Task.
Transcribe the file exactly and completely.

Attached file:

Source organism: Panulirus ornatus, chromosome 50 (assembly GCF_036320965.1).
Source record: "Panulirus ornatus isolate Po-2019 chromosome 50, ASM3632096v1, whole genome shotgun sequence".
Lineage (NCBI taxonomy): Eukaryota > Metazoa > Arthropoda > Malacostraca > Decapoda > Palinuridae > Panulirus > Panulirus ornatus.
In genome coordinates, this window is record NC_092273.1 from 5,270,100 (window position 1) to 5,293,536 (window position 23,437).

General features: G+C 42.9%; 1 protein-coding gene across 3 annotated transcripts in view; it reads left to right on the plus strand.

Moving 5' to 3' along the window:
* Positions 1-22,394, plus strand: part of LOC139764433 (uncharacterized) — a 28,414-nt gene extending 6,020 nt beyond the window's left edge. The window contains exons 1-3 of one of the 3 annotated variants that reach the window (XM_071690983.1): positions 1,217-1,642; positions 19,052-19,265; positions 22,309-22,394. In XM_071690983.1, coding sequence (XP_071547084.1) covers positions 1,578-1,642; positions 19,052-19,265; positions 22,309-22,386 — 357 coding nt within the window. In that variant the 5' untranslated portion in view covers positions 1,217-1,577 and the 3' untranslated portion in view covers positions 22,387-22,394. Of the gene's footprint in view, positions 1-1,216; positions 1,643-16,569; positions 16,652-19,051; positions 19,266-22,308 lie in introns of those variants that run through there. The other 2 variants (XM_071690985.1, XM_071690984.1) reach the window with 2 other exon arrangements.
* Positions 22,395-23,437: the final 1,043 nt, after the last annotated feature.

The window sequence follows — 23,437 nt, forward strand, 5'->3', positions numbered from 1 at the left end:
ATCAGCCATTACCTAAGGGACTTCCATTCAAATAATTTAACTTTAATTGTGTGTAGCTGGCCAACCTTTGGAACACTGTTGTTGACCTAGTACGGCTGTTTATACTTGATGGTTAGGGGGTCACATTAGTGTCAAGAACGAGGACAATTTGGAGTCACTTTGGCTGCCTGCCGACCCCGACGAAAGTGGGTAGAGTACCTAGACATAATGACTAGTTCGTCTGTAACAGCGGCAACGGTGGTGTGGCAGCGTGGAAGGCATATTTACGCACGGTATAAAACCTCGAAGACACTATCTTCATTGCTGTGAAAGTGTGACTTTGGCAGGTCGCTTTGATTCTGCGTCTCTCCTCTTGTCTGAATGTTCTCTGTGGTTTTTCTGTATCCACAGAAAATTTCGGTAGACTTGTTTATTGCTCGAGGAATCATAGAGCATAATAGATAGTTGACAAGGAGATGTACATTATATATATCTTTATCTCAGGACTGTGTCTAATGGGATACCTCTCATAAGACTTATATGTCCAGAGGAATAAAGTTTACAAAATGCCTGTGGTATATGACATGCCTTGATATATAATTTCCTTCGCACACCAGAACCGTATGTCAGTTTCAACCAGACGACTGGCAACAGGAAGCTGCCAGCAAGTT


Source organism: Panulirus ornatus, chromosome 50 (assembly GCF_036320965.1).
Source record: "Panulirus ornatus isolate Po-2019 chromosome 50, ASM3632096v1, whole genome shotgun sequence".
Lineage (NCBI taxonomy): Eukaryota > Metazoa > Arthropoda > Malacostraca > Decapoda > Palinuridae > Panulirus > Panulirus ornatus.
In genome coordinates, this window is record NC_092273.1 from 5,270,100 (window position 1) to 5,293,536 (window position 23,437).

General features: G+C 42.9%; 1 protein-coding gene across 3 annotated transcripts in view; it reads left to right on the plus strand.

Moving 5' to 3' along the window:
* Positions 1-22,394, plus strand: part of LOC139764433 (uncharacterized) — a 28,414-nt gene extending 6,020 nt beyond the window's left edge. The window contains exons 1-3 of one of the 3 annotated variants that reach the window (XM_071690983.1): positions 1,217-1,642; positions 19,052-19,265; positions 22,309-22,394. In XM_071690983.1, coding sequence (XP_071547084.1) covers positions 1,578-1,642; positions 19,052-19,265; positions 22,309-22,386 — 357 coding nt within the window. In that variant the 5' untranslated portion in view covers positions 1,217-1,577 and the 3' untranslated portion in view covers positions 22,387-22,394. Of the gene's footprint in view, positions 1-1,216; positions 1,643-16,569; positions 16,652-19,051; positions 19,266-22,308 lie in introns of those variants that run through there. The other 2 variants (XM_071690985.1, XM_071690984.1) reach the window with 2 other exon arrangements.
* Positions 22,395-23,437: the final 1,043 nt, after the last annotated feature.

The window sequence follows — 23,437 nt, forward strand, 5'->3', positions numbered from 1 at the left end:
ATCAGCCATTACCTAAGGGACTTCCATTCAAATAATTTAACTTTAATTGTGTGTAGCTGGCCAACCTTTGGAACACTGTTGTTGACCTAGTACGGCTGTTTATACTTGATGGTTAGGGGGTCACATTAGTGTCAAGAACGAGGACAATTTGGAGTCACTTTGGCTGCCTGCCGACCCCGACGAAAGTGGGTAGAGTACCTAGACATAATGACTAGTTCGTCTGTAACAGCGGCAACGGTGGTGTGGCAGCGTGGAAGGCATATTTACGCACGGTATAAAACCTCGAAGACACTATCTTCATTGCTGTGAAAGTGTGACTTTGGCAGGTCGCTTTGATTCTGCGTCTCTCCTCTTGTCTGAATGTTCTCTGTGGTTTTTCTGTATCCACAGAAAATTTCGGTAGACTTGTTTATTGCTCGAGGAATCATAGAGCATAATAGATAGTTGACAAGGAGATGTACATTATATATATCTTTATCTCAGGACTGTGTCTAATGGGATACCTCTCATAAGACTTATATGTCCAGAGGAATAAAGTTTACAAAATGCCTGTGGTATATGACATGCCTTGATATATAATTTCCTTCGCACACCAGAACCGTATGTCAGTTTCAACCAGACGACTGGCAACAGGAAGCTGCCAGCAAGTT